This one is filed under “that’s pretty picky, but I guess it couldn’t hurt.”

The Entity Tags (ETags) HTTP header is a string that uniquely identifies a specific version of resource. When the browser first downloads a resource, it stores the ETag. When it requests it again, it sends along the ETag to the server. If the server sees the same ETag, it will respond with a 304 Not Modified response, saving the download.

The problem is that the default format for the ETag (in Apache) is inode-size-timestamp. And the inode will be different from server to server, meaning the server may see a different ETag from the browser, even thought it is in fact an identical file.

According to Yahoo:

The end result is ETags generated by Apache and IIS for the exact same component won’t match from one server to another. If the ETags don’t match, the user doesn’t receive the small, fast 304 response that ETags were designed for; instead, they’ll get a normal 200 response along with all the data for the component. If you host your web site on just one server, this isn’t a problem. But if you have multiple servers hosting your web site, and you’re using Apache or IIS with the default ETag configuration, your users are getting slower pages, your servers have a higher load, you’re consuming greater bandwidth, and proxies aren’t caching your content efficiently.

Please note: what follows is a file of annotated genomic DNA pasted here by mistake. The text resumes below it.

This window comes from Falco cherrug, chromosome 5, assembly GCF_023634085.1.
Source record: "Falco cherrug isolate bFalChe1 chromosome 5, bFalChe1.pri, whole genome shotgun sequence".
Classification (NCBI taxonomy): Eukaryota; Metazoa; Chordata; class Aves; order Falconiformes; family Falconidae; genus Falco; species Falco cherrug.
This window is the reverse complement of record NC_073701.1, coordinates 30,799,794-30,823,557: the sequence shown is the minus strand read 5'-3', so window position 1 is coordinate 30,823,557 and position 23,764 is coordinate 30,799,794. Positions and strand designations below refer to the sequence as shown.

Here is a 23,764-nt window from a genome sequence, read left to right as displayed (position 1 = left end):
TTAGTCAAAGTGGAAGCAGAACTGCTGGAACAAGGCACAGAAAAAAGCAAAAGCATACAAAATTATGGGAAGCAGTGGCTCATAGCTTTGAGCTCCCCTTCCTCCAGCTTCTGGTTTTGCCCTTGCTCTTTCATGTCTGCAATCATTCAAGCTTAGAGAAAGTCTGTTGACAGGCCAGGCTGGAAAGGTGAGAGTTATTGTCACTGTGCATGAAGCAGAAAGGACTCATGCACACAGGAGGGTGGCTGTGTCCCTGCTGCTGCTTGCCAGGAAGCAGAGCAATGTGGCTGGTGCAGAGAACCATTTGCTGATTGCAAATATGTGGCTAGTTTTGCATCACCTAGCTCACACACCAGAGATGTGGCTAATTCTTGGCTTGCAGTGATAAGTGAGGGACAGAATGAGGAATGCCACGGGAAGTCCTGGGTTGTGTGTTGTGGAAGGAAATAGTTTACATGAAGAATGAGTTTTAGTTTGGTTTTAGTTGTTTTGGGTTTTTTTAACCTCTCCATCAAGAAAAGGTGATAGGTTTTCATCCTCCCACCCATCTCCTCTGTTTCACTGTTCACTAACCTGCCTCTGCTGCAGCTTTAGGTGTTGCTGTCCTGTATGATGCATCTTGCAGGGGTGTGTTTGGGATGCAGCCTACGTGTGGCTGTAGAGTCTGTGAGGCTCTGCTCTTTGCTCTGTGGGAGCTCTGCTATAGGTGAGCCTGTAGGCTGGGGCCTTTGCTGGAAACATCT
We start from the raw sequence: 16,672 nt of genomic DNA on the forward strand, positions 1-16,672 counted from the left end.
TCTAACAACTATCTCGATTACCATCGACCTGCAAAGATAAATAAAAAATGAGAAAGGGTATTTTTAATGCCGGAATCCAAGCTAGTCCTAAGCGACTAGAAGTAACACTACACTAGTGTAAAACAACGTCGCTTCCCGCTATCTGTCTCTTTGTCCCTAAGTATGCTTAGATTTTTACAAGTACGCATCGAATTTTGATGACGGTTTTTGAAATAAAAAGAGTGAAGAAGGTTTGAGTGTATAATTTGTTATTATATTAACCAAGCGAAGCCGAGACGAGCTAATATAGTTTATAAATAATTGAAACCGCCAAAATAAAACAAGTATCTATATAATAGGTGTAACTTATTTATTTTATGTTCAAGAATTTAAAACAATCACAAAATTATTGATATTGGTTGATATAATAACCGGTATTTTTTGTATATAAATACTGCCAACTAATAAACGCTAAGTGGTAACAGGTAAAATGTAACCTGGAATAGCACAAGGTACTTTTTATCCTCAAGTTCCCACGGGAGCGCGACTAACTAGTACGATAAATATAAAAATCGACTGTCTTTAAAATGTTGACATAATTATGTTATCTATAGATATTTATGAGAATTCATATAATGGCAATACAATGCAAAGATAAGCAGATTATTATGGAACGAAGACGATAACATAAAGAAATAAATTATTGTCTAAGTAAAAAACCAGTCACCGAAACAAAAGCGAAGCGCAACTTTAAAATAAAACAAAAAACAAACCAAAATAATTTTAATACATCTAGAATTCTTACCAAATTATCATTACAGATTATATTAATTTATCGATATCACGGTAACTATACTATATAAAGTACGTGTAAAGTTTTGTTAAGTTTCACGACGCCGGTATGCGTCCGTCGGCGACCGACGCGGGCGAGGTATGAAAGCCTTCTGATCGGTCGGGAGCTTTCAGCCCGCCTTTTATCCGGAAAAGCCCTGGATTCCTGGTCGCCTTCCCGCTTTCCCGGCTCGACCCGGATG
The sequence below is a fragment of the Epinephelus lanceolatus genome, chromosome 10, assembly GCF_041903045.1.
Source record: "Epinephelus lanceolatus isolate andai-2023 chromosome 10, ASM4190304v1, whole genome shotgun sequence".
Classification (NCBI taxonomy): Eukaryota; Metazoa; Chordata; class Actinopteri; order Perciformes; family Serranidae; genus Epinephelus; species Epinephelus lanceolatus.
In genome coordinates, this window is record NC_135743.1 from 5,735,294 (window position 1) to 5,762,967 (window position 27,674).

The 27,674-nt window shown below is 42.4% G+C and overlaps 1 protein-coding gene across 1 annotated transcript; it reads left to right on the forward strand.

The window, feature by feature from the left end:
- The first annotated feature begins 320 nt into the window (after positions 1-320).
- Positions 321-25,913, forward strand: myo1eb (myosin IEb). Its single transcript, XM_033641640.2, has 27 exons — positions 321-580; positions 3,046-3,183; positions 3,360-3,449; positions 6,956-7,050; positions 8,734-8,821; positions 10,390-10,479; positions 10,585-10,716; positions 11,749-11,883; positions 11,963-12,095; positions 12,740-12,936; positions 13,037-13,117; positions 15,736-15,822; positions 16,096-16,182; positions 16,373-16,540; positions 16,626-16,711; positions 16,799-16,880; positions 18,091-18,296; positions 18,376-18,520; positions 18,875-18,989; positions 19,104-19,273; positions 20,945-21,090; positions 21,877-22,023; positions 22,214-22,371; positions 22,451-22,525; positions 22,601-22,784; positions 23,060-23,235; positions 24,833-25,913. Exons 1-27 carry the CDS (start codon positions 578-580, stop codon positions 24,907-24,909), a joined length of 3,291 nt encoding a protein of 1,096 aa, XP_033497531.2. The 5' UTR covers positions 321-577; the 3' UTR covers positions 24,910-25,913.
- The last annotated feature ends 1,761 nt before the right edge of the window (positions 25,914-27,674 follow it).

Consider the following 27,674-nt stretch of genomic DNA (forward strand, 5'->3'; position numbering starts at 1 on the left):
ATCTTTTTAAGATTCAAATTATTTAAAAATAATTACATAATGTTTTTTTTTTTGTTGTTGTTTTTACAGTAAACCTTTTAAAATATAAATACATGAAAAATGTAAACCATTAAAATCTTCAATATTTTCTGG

There is another scenario where it isn’t a problem: if you are using sticky sessions in your load balancer.

In any case, as stated above, it couldn’t hurt to rectify this. So I configured the ETag format in Apache to exclude the inode, and use only size and timestamp.

FileETag MTime Size

So files across servers have the same ETag.